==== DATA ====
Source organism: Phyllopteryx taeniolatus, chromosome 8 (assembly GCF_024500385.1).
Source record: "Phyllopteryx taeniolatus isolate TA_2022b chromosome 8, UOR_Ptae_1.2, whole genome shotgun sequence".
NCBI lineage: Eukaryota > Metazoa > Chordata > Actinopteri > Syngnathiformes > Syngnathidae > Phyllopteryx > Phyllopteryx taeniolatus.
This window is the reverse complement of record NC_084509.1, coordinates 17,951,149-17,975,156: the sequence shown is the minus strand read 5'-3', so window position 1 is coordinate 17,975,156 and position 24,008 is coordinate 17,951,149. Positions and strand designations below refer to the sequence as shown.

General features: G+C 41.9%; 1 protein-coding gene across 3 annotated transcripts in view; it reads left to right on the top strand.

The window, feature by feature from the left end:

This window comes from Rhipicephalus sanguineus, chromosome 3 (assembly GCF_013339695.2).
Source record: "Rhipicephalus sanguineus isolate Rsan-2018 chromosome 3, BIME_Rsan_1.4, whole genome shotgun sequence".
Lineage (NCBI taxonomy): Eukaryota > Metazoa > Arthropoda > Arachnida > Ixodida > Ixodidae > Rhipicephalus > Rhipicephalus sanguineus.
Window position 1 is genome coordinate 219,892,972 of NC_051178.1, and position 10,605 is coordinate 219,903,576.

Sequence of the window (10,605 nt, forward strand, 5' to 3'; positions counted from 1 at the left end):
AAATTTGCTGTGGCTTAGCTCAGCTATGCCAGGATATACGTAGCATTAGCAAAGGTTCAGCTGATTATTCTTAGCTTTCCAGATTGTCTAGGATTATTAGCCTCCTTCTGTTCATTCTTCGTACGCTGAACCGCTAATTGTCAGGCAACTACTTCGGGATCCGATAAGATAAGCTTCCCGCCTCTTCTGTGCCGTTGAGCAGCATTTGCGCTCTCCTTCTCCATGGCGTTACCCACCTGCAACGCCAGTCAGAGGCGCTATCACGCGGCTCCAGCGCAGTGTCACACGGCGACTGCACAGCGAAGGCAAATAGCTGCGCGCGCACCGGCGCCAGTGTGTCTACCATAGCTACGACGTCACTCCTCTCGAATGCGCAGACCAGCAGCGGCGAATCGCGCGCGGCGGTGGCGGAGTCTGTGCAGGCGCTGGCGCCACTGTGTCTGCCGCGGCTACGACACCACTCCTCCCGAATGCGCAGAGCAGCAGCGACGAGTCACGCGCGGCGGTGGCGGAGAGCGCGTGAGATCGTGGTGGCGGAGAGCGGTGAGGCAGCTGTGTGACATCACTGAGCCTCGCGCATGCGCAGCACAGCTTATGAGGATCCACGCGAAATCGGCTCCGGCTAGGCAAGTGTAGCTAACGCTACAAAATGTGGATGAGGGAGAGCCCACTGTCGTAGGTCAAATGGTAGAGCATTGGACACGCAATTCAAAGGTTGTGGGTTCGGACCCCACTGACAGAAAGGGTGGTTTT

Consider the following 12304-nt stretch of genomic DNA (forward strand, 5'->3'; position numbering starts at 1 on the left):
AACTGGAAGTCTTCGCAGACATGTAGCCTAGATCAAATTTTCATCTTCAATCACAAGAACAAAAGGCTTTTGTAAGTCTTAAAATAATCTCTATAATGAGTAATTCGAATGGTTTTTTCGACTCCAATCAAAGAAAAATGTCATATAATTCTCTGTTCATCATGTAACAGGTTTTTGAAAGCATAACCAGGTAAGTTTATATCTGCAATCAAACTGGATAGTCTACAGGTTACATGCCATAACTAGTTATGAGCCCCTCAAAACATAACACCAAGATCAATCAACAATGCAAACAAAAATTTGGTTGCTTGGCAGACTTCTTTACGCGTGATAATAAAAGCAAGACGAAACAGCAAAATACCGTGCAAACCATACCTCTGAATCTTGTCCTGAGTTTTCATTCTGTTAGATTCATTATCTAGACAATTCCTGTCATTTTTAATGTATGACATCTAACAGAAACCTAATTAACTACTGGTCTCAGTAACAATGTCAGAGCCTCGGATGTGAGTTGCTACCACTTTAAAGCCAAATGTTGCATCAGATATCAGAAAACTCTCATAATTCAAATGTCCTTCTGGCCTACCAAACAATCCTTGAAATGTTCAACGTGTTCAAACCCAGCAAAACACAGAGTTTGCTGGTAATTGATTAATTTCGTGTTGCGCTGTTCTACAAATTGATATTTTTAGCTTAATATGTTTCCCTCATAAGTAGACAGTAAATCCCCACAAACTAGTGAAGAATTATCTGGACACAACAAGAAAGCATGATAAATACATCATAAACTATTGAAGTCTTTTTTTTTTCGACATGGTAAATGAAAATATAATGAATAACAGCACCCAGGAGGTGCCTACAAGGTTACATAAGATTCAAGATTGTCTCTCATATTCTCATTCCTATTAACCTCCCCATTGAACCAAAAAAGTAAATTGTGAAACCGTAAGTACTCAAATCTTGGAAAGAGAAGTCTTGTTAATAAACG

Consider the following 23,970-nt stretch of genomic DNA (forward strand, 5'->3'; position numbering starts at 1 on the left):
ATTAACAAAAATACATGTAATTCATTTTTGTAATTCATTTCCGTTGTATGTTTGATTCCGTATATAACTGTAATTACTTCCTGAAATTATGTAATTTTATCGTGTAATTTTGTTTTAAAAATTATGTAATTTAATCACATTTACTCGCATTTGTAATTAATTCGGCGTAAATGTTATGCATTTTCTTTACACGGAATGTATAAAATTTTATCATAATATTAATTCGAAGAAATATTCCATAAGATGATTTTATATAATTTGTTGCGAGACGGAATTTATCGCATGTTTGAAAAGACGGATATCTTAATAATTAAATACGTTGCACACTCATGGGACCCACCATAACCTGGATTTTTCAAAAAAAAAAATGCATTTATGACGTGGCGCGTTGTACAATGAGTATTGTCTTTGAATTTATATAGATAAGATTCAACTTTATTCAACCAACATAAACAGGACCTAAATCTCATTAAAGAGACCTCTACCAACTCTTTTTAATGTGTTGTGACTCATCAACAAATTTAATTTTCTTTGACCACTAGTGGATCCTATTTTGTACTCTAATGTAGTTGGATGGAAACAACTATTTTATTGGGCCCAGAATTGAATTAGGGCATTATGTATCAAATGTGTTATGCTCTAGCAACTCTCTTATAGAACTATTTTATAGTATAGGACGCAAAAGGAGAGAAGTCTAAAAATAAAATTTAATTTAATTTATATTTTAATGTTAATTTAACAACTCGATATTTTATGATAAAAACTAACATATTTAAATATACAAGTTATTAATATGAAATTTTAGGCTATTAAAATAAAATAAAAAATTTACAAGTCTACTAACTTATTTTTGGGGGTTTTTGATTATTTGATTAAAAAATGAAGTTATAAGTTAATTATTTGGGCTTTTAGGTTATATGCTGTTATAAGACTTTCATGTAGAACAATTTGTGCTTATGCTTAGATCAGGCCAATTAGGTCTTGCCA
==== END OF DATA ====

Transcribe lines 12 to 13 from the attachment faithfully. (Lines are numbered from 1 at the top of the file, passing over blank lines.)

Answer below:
AAATTTGCTGTGGCTTAGCTCAGCTATGCCAGGATATACGTAGCATTAGCAAAGGTTCAGCTGATTATTCTTAGCTTTCCAGATTGTCTAGGATTATTAGCCTCCTTCTGTTCATTCTTCGTACGCTGAACCGCTAATTGTCAGGCAACTACTTCGGGATCCGATAAGATAAGCTTCCCGCCTCTTCTGTGCCGTTGAGCAGCATTTGCGCTCTCCTTCTCCATGGCGTTACCCACCTGCAACGCCAGTCAGAGGCGCTATCACGCGGCTCCAGCGCAGTGTCACACGGCGACTGCACAGCGAAGGCAAATAGCTGCGCGCGCACCGGCGCCAGTGTGTCTACCATAGCTACGACGTCACTCCTCTCGAATGCGCAGACCAGCAGCGGCGAATCGCGCGCGGCGGTGGCGGAGTCTGTGCAGGCGCTGGCGCCACTGTGTCTGCCGCGGCTACGACACCACTCCTCCCGAATGCGCAGAGCAGCAGCGACGAGTCACGCGCGGCGGTGGCGGAGAGCGCGTGAGATCGTGGTGGCGGAGAGCGGTGAGGCAGCTGTGTGACATCACTGAGCCTCGCGCATGCGCAGCACAGCTTATGAGGATCCACGCGAAATCGGCTCCGGCTAGGCAAGTGTAGCTAACGCTACAAAATGTGGATGAGGGAGAGCCCACTGTCGTAGGTCAAATGGTAGAGCATTGGACACGCAATTCAAAGGTTGTGGGTTCGGACCCCACTGACAGAAAGGGTGGTTTT

Consider the following 12304-nt stretch of genomic DNA (forward strand, 5'->3'; position numbering starts at 1 on the left):